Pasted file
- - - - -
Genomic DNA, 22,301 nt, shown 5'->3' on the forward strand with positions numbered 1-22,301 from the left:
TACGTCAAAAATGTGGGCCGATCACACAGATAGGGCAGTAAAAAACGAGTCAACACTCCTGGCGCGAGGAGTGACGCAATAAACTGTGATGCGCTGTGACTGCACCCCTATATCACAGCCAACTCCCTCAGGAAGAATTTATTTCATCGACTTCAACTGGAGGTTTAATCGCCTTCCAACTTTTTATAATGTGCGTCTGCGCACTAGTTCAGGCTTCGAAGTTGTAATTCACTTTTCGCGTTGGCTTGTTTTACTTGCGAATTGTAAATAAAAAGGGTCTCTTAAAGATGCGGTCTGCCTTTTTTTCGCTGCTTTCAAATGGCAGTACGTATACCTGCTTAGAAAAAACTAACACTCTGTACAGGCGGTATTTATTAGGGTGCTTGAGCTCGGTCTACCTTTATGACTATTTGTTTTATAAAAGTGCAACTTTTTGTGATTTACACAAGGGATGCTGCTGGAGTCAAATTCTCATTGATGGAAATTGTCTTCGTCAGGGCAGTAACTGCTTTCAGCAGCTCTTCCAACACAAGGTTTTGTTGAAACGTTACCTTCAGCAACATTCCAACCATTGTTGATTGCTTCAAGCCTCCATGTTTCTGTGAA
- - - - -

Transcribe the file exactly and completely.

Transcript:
Genomic DNA, 22,301 nt, shown 5'->3' on the forward strand with positions numbered 1-22,301 from the left:
TACGTCAAAAATGTGGGCCGATCACACAGATAGGGCAGTAAAAAACGAGTCAACACTCCTGGCGCGAGGAGTGACGCAATAAACTGTGATGCGCTGTGACTGCACCCCTATATCACAGCCAACTCCCTCAGGAAGAATTTATTTCATCGACTTCAACTGGAGGTTTAATCGCCTTCCAACTTTTTATAATGTGCGTCTGCGCACTAGTTCAGGCTTCGAAGTTGTAATTCACTTTTCGCGTTGGCTTGTTTTACTTGCGAATTGTAAATAAAAAGGGTCTCTTAAAGATGCGGTCTGCCTTTTTTTCGCTGCTTTCAAATGGCAGTACGTATACCTGCTTAGAAAAAACTAACACTCTGTACAGGCGGTATTTATTAGGGTGCTTGAGCTCGGTCTACCTTTATGACTATTTGTTTTATAAAAGTGCAACTTTTTGTGATTTACACAAGGGATGCTGCTGGAGTCAAATTCTCATTGATGGAAATTGTCTTCGTCAGGGCAGTAACTGCTTTCAGCAGCTCTTCCAACACAAGGTTTTGTTGAAACGTTACCTTCAGCAACATTCCAACCATTGTTGATTGCTTCAAGCCTCCATGTTTCTGTGAA